Bechtel, W. and Abrahamsen, A. (2005). Mechanistic explanation and the nature-nuture controversy. Bulletin d'Histoire et d'Epistémologie des Sciences de la Vie

Weiskopf, D. and Bechtel, W. (2004) Remarks on Fodor on Having Concepts, Mind and Language, 19, 48-56

Zawidzki, T. and Bechtel, W. (2004). Gall's Legacy Revisited Decomposition and Localization in Cognitive Neuroscience.  In C. E. Erneling and D. M. Johnson (eds.), Mind as a Scientific Object: Between Brain and Culture. Oxford, Oxford University Press.  For an early conference version of this paper, click here.

Bechtel, W. (2003). Modules, brain parts, and evolutionary psychology. In S. J. Scher and F. Rauscher (eds.) Evolutionary psychology: Alternative approaches. Dordrecht: Kluwer.

Bechtel, W. (2002). Decomposing the brain: A long term pursuit. Brain and Mind, 3, 229-242.

Bechtel, W. (2002). Aligning multiple research techniques in cognitive neuroscience: Why is it important?Philosophy of Science, 69, S48-S58.

Bechtel, W. (2001). The compatibility of complex systems and reduction: A case analysis of memory research. Minds and Machines, 11, 483-502.

McCauley, R. N. and Bechtel, W. (2001). Explanatory pluralism and the heuristic identity theory. Theory and Psychology, 11: 736-760

Bechtel, W. (2001).  Cognitive Neuroscience: Relating Neural Mechanisms and Cognition.  In P. Machamer, P. McLaughlin and R. Grush (eds). Philosophical Reflections on the Methods of Neuroscience. Pittsburgh, PA:
University of Pittsburgh Press.

Bechtel, W, Mandik, P., and Mundale, J. Philosophy meets the Neurosciences (2001).  In W. Bechtel, P. Mandik, J. Mundale, and R. S. Stufflebeam (eds.), Philosophy and the Neurosciences: A Reader.  Oxford: Basil Blackwell.

Bechtel W. & Stufflebeam, R. S. (2001). Epistemic Issues in Procuring Evidence about the Brain:  The Importance of  Research Instruments and Techniques. In W. Bechtel, P. Mandik, J. Mundale, and R. S. Stufflebeam (eds.), Philosophy and the Neurosciences: A Reader.  Oxford: Basil Blackwell.

Bechtel, W. (2001). Linking Cognition and Brain: The Cognitive Neuroscience of Language.  In W. Bechtel, P. Mandik, J. Mundale, and R. S. Stufflebeam (eds.), Philosophy and the Neurosciences: A Reader.  Oxford: Basil Blackwell.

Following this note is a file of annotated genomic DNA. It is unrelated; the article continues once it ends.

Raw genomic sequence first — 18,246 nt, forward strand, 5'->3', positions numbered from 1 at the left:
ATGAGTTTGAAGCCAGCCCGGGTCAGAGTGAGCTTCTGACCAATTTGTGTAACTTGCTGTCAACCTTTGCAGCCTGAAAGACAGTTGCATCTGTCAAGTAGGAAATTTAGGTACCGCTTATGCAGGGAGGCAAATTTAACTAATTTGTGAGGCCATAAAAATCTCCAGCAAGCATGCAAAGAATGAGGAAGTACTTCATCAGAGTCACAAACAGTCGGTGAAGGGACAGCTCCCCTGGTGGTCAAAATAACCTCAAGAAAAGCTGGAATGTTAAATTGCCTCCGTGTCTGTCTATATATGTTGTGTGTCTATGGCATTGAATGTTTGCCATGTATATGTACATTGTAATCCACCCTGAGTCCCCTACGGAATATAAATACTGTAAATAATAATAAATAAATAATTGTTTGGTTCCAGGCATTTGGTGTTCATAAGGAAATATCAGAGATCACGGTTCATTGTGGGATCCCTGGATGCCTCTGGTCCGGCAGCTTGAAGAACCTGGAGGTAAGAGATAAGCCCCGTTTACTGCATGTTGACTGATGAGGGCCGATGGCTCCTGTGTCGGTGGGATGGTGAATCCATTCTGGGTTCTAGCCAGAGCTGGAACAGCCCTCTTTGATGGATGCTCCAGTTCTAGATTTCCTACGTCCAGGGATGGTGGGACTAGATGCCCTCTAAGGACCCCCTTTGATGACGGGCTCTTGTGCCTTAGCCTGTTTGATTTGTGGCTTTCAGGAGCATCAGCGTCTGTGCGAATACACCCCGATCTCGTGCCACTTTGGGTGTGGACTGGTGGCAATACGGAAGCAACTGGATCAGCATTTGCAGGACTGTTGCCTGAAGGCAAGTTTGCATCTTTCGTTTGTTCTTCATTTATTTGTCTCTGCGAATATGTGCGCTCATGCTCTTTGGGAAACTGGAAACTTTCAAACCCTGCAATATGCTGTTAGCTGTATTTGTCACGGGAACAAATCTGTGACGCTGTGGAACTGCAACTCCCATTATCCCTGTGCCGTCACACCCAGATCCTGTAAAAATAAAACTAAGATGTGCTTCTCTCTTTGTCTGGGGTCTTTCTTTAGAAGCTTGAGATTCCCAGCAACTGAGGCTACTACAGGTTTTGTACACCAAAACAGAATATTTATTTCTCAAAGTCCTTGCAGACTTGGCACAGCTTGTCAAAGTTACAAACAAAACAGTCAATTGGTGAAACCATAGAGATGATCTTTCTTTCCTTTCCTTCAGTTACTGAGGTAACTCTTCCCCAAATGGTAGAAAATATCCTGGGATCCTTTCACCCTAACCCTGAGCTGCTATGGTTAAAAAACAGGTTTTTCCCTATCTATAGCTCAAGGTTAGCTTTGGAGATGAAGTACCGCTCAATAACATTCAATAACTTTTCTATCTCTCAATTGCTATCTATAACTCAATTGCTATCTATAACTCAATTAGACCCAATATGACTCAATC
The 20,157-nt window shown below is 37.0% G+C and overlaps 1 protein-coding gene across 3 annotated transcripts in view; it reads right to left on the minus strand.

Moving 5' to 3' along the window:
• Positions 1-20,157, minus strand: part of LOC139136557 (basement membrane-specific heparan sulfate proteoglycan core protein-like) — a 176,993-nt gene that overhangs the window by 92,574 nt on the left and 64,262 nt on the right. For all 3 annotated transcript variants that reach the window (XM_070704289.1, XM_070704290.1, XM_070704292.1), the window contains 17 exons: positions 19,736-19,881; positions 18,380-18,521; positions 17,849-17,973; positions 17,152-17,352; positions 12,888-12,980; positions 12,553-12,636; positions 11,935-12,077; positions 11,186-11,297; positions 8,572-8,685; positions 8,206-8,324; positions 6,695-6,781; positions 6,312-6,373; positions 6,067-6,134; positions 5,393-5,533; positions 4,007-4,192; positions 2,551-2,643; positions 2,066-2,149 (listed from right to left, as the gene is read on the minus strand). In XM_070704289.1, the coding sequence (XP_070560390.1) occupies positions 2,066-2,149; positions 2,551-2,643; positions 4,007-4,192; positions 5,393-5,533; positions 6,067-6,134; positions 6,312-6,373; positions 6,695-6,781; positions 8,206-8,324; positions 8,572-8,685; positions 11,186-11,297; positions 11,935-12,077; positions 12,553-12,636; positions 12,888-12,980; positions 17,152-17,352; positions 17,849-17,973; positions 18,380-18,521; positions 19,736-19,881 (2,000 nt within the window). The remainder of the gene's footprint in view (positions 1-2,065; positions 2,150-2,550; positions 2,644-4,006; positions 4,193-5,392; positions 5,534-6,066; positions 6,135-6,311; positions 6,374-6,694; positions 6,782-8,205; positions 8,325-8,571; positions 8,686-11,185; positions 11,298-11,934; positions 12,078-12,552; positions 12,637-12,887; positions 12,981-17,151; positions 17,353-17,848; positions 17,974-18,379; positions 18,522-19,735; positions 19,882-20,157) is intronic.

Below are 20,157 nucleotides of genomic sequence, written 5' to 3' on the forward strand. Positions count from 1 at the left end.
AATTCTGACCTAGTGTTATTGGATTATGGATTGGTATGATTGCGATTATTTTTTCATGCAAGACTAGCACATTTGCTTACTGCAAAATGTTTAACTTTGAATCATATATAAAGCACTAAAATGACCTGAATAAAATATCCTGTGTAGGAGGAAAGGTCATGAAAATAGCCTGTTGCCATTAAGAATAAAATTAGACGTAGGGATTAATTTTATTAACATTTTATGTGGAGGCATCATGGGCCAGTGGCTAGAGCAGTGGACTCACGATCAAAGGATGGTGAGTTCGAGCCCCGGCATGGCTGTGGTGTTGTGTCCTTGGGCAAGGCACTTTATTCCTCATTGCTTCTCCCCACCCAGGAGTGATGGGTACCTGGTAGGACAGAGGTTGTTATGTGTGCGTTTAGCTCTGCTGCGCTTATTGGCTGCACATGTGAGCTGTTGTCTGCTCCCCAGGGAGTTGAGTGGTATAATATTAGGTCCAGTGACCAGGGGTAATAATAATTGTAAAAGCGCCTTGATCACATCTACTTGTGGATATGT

Bechtel, W. (2001). Decomposing and Localizing Vision: An Exemplar for Cognitive Neuroscience. In W. Bechtel, P. Mandik, J. Mundale, and R. S. Stufflebeam (eds.), Philosophy and the Neurosciences: A Reader.  Oxford: Basil Blackwell.

Bechtel, W. (2001). Representations: From neural systems to cognitive systems.  In W. Bechtel, P. Mandik, J. Mundale, and R. S. Stufflebeam (eds.), Philosophy and the Neurosciences: A Reader.  Oxford: Basil Blackwell.

Bechtel, W., Abrahamsen, A., and Graham, G. (2001). Cognitive Science, History. International Encyclopedia of the Social and Behavioral Sciences. Oxford: Elsevier Science

Bechtel, W. (2000). From imaging to believing: Epistemic issue in generating biological data. In R. Creath and J. Maienschein (Eds.), Epistemology and Biology, pp. 138-163. Cambridge:Cambridge University Press.

Bechtel, W. and McCauley, Robert N. (1999). Heuristic Identity Theory (or Back to the Future):   The Mind-Body Problem Against the Background of Research Strategies in Cognitive Neuroscience. In M Hahn and S. C. Stoness (eds.), Proceedings of the 21st Annual Meeting of the Cognitive Science Society, pp. 67-72.  Mahwah, NJ:  Lawrence Erlbaum Associates.

Bechtel, W. and Mundale, J. (1999). Multiple realizability revisited: Linking cognitive and neural states. Philosophy of Science, 66, 175-207.

Bechtel, W. (1999).  Unity of ScienceMIT encyclopedia of cognitive science. Cambridge, MA: MIT Press.

Waskan, J. and Bechtel, W. (1998). The scope of cognitive science: A critical notice of Paul Thagard's Introduction to cognitive science, Canadian Journal of Philosophy, 28,

Bechtel, W. (1998). Representations and cognitive explanations: Assessing the dynamicist challenge in cognitive scienceCognitive Science, 22, 295-318.